I have a graph for about 15 years of measurements here: https://paleosmak.pl/wp-content/uploads/2018/08/glukoza-paleo-2018.png - around 2010 I turned paleo/lchf.
Recently I have measured my fasting insulin level and it was 4,9 µIU/ml. I have also measured my glucose levels for one typical day and it is very stable, between 90 and 109 - here is the graph: https://paleosmak.pl/wp-content/uploads/2018/10/dobowy-profil-glikemii-paleo-smak.png (the orange vertical lines are meals, I eat only twice a day).
I know I am no diabetic. I have no health issues except 2-3 mild autoimmune diseases (the symptoms come and go).
Is my quite high fasting glucose anything to worry about? I have a friend following quite similar diet and life style and his fasting sugar is around 70-75. Does my 95 mg/dl fasting sugar have negative impact on my health, aging speed and so on? Can I do anything about that?

Thanks so much for talking one more time about that.
Gregor

https://optimisingnutrition.com/2019/04/02/how-much-salt-do-you-need/

https://www.drinklmnt.com/the-science

 

4. [20:12] paleo approach to skin care

Andrea says:
Robb, do you have any advice about skin care, such as use of any daily moisturizer or other products? I don't use daily sunscreen because I tend to have low Vitamin D levels, but I use it if I'm going to be outside for an extended period of time. I am approaching 40 and only use a bit of jojoba oil as a moisturizer. I wash my face with bar soap (not the antibacterial kind). I'm not sure if my minimalist approach is the way to go. Maybe your wife has some experience with some products for women? Thanks!

Anne marie skin care

Feather eagle sky beauty face oil

***Organic Rose Hip Seed oil, Sweet Almond oil, Argan oil

sunscreen

5. [25:51] Weight loss and fat tissue toxin-release

Jarno says:
Hi Robb,

Greetings from Finland!

I love your work, thank you for everything you do!

I really liked your stance on the carnivore diet as you discussed it with Mikhayla Peterson. Let's not become vegan zealots about it. I've been eating 70-80% carnivore for 6 months and feeling mostly great. Mostly because it's not all great. Which brings me to my question. What is your sentiment about the toxin-release from fat tissue during weight loss thingy? Is it real? What the science says at the moment? Have you heard of any connections with joint pain / arthritic pain or nausea with weight loss induced toxin release? I'd love to hear your thoughts about this!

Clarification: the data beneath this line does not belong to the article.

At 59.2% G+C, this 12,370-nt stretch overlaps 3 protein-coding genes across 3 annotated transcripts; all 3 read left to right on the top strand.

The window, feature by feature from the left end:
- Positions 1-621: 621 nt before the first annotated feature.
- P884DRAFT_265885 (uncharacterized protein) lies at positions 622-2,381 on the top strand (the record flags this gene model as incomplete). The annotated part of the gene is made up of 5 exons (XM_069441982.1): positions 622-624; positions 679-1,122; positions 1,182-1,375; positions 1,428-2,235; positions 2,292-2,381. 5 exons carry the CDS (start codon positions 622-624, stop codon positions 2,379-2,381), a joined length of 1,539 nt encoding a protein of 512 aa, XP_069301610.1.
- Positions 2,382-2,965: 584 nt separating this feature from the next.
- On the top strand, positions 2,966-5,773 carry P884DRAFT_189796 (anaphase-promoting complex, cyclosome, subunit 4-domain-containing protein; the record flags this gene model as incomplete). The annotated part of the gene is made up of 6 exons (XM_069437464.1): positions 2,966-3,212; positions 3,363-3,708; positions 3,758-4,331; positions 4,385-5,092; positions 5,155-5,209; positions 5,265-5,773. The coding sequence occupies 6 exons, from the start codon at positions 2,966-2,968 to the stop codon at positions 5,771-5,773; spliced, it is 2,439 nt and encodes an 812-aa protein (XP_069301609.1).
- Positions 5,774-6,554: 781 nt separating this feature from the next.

Best regards,

Jarno

 

 

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Posted on 12 April 2019 | 4:00 am


Episode 422 - Q&A with Robb and Nicki #15

It's that time again! We're back with Q&A #15.

 

Show Notes:

 

1. [1:15] Thoughts on kids care?

Rich says:

Hi Rob,

I have 2 questions for you.

1. Is Palaeo a new term from your book Wired To Eat or did someone make a huge error?

2. What are your thought on kids care such as chiropractic treatment, massage, acupuncture etc when there are no obvious signs of issues but more for general maintenance as they're always throwing themselves around? My kids are 4 and 7.

Thanks in advance and genuinely love your work! Don't let spelling slow you down ;)

 

2. [5:56] NAD+, NR, NMN: Good or bad?

Ed says:

Hey Robb:

Got a question regarding NMN, Nicotinamide Riboside, NAD+, etc. I’ve read and listened to several peeps like Peter Attia and guests (e.g., David Sinclair from Harvard) tout the health benefits of NMN & NR, for those of us who want to stay young. This is all fine and dandy. (See https://peterattiamd.com/davidsinclair/) . I mean the number of people taking Tru Niagen is outstanding.... (me included).

Then Chris Masterjohn, who I love, indicated on one of his podcasts that we should be careful taking NR (and the like) as it effects methylation (a bad thing I think), with possible suggestion of having to take an exogenous form of glycine to balance the negative effect of taking large doses of NMN, NR products. https://chrismasterjohnphd.com/2018/07/26/careful-niacin-nicotinamide-riboside/